Country House Society

Author: Pamela Horn
Editor: Amberley Publishing Limited
ISBN: 1445635380
Size: 20,48 MB
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Forget glossy period dramas, here is the real story of Britain's super-rich from the First World War to the end of the 'roaring' twenties.

The Last Of The Duchess

Author: Caroline Blackwood
Editor: Vintage
ISBN: 0345802640
Size: 17,60 MB
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Intriguing, suspenseful, and witty, this is the story of journalist and novelist Caroline Blackwood's search for the late Duchess of Windsor. It is also a provocative exploration of the often bizarre connection between heightened celebrity and approaching death--in Blackwood's words, "the fatal effects of myth." First serial to New York Times Magazine.

The Empire Strikes Back

Author: Andrew Stuart Thompson
Editor: Pearson Education
ISBN: 9780582438293
Size: 12,14 MB
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"The book concludes by examining the British people's relation to empire in recent times, engaging with many contemporary issues, such as the Falklands conflict, the repatriation of Hong Kong and the impact of immigration. A fascinating study for all those concerned with how the past shapes both the present and the future, this book is essential reading for students and scholars alike."--BOOK JACKET.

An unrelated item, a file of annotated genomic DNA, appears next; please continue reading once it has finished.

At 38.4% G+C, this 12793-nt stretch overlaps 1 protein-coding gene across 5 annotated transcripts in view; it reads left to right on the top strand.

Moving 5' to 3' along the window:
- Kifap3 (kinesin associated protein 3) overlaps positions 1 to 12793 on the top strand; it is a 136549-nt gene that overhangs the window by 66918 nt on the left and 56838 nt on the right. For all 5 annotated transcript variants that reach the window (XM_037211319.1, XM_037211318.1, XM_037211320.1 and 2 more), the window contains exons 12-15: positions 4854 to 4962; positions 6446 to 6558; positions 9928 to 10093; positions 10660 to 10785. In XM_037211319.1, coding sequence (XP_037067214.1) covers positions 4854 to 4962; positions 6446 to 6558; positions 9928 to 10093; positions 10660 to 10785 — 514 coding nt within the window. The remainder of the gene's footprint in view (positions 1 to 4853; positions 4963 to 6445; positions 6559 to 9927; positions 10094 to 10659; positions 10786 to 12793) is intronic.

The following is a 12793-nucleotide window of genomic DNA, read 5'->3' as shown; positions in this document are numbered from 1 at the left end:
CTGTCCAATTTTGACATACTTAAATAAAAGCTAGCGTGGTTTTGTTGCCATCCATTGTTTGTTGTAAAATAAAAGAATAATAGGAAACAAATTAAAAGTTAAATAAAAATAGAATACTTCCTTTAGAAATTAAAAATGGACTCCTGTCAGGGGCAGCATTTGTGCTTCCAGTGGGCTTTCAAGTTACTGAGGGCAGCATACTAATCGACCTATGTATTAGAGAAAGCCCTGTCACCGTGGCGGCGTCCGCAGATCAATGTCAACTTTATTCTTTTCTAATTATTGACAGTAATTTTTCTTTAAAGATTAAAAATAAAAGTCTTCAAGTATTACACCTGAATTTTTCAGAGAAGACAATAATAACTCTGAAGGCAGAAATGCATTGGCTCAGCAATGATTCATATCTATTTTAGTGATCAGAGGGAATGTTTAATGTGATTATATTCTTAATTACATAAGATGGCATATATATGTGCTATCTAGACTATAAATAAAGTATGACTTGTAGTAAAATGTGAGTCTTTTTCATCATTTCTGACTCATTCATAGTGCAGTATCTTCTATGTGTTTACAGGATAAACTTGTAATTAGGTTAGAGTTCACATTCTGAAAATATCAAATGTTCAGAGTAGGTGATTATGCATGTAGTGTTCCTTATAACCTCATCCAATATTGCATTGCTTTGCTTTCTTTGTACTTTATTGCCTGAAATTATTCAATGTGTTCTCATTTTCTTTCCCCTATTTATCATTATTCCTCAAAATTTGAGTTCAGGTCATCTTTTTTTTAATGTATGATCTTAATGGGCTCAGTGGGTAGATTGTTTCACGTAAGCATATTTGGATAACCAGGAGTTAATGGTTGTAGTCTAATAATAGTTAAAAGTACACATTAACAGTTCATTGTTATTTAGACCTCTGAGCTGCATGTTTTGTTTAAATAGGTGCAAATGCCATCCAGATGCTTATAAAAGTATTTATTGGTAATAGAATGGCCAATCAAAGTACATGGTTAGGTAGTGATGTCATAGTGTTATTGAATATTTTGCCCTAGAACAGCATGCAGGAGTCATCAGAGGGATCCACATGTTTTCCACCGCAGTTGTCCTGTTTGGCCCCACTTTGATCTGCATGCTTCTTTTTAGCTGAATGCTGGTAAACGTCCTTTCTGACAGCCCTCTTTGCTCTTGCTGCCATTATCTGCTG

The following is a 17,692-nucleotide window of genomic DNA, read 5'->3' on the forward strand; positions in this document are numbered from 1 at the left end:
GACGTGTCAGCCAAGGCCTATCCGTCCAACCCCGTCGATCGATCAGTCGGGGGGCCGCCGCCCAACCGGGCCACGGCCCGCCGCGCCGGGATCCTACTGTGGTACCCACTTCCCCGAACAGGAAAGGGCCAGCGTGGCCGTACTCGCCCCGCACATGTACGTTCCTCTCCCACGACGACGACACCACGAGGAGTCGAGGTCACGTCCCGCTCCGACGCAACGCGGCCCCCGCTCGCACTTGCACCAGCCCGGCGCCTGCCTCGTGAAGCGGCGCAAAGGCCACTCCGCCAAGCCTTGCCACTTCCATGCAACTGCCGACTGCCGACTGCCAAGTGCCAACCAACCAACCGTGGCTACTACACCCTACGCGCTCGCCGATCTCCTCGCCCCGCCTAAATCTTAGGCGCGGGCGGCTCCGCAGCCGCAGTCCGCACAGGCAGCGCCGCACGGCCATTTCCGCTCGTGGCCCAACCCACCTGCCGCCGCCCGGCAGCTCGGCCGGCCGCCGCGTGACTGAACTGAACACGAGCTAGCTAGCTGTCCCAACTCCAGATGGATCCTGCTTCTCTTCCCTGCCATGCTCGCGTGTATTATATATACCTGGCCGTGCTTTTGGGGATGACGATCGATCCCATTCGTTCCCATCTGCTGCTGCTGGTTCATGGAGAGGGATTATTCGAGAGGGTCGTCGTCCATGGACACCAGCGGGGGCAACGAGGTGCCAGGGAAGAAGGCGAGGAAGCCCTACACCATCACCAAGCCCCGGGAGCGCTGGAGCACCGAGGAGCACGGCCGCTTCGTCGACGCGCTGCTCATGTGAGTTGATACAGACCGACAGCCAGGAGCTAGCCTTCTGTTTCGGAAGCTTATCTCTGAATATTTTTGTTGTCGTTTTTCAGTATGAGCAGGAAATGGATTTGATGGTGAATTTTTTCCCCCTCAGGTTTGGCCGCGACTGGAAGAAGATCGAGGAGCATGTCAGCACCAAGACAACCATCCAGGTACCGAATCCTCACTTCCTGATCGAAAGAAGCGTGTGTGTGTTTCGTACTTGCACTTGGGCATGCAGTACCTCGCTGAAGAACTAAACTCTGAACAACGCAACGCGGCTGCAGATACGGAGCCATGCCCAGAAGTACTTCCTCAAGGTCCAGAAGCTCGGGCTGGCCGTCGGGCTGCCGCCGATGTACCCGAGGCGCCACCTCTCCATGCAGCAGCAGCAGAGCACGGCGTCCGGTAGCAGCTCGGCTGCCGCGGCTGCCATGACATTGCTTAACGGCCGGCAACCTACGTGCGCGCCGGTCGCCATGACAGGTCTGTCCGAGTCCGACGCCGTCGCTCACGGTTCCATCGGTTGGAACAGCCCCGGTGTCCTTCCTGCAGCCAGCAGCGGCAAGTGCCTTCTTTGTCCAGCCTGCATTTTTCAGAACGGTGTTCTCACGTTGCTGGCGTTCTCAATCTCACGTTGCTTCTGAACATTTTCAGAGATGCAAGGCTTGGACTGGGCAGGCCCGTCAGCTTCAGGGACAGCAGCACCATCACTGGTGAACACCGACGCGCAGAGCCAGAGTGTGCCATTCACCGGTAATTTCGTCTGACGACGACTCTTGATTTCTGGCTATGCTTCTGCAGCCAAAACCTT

Public Speech And The Culture Of Public Life In The Age Of Gladstone

Author: Joseph S. Meisel
Editor: Columbia University Press
ISBN: 0231505825
Size: 12,33 MB
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By the last decades of the nineteenth century, more people were making more speeches to greater numbers in a wider variety of venues than at any previous time. This book argues that a recognizably modern public life was created in Victorian Britain largely through the instrumentality of public speech. Shedding new light on the careers of many of the most important figures of the Victorian era and beyond, including Gladstone, Disraeli, Sir Robert Peel, John Bright, Joseph Chamberlain, Winston Churchill, Lloyd George, Charles Haddon Spurgeon, and Canon Liddon, the book traces the ways in which oratory came to occupy a central position in the conception and practice of Victorian public life. Not a study of rhetoric or a celebration of great oratory, the book stresses the social developments that led to the production and consumption of these speeches.

History In Our Time

Author: David Cannadine
Editor: Yale University Press
ISBN: 9780300077025
Size: 13,46 MB
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"Cannadine's subject is nineteenth- and twentieth-century Britain, ... [with] subjects as varied as suicide and divorce, patriotism and empire, class and privacy, and ... 'Victorian values.'"--Jacket.

The Pleasures Of The Past

Author: David Cannadine
Editor: W. W. Norton
ISBN: 9780393307498
Size: 17,58 MB
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Mr. Cannadine enjoys himself so much that he always conveys enjoyment to his readers. He is erudite and rigorous, yet always fun. I can imagine no better introduction to historical study than this collection. Hugh Brogan, Observer"